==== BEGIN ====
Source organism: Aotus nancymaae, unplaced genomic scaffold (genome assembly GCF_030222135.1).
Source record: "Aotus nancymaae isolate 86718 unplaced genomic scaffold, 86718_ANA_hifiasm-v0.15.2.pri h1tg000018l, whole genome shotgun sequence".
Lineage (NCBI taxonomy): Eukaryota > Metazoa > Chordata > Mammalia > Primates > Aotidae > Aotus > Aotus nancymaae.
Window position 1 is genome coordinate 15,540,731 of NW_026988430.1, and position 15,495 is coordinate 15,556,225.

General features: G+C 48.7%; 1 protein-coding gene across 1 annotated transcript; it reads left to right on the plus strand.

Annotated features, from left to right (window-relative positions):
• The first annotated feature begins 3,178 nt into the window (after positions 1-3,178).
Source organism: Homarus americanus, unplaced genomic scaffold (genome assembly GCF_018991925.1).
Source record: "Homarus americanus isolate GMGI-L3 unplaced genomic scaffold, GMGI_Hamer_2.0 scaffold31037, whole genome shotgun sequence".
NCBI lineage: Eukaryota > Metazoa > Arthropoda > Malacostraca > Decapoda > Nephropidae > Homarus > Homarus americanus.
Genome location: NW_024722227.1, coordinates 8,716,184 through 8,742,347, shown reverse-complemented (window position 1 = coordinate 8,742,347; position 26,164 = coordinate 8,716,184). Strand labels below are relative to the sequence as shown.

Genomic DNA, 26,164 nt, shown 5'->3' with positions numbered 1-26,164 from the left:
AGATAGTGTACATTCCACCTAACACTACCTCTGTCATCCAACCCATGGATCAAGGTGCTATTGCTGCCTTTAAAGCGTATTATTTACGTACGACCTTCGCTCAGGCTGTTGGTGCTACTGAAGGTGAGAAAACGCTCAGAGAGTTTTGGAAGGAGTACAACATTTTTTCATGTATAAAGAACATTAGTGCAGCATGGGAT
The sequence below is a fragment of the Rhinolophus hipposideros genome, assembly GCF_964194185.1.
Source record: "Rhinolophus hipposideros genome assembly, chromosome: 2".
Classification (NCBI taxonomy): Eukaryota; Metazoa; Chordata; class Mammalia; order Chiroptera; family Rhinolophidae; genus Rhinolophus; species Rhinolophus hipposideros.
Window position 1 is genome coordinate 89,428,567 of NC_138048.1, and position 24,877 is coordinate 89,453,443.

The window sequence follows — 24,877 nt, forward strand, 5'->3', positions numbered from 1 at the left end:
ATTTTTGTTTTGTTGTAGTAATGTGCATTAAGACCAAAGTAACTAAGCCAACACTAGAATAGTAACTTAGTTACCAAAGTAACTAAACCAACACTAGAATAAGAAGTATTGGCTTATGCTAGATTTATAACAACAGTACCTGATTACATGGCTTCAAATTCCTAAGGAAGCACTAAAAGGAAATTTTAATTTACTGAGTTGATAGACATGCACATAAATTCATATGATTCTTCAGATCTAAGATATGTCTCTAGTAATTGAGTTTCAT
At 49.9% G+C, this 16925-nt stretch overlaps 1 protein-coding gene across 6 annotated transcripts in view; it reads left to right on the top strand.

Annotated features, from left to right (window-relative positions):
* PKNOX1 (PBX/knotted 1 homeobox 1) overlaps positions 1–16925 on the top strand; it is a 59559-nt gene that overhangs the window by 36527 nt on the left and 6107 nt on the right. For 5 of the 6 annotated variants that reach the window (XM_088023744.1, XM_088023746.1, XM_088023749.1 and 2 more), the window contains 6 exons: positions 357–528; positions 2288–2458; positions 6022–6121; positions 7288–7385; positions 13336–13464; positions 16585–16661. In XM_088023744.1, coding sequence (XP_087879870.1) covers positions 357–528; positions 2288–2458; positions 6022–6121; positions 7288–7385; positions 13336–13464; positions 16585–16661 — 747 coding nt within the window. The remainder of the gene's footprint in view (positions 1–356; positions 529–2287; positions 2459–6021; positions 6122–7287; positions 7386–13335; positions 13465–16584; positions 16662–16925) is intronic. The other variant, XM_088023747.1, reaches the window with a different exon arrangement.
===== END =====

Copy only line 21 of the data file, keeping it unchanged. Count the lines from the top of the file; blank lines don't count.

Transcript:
Annotated features, from left to right (window-relative positions):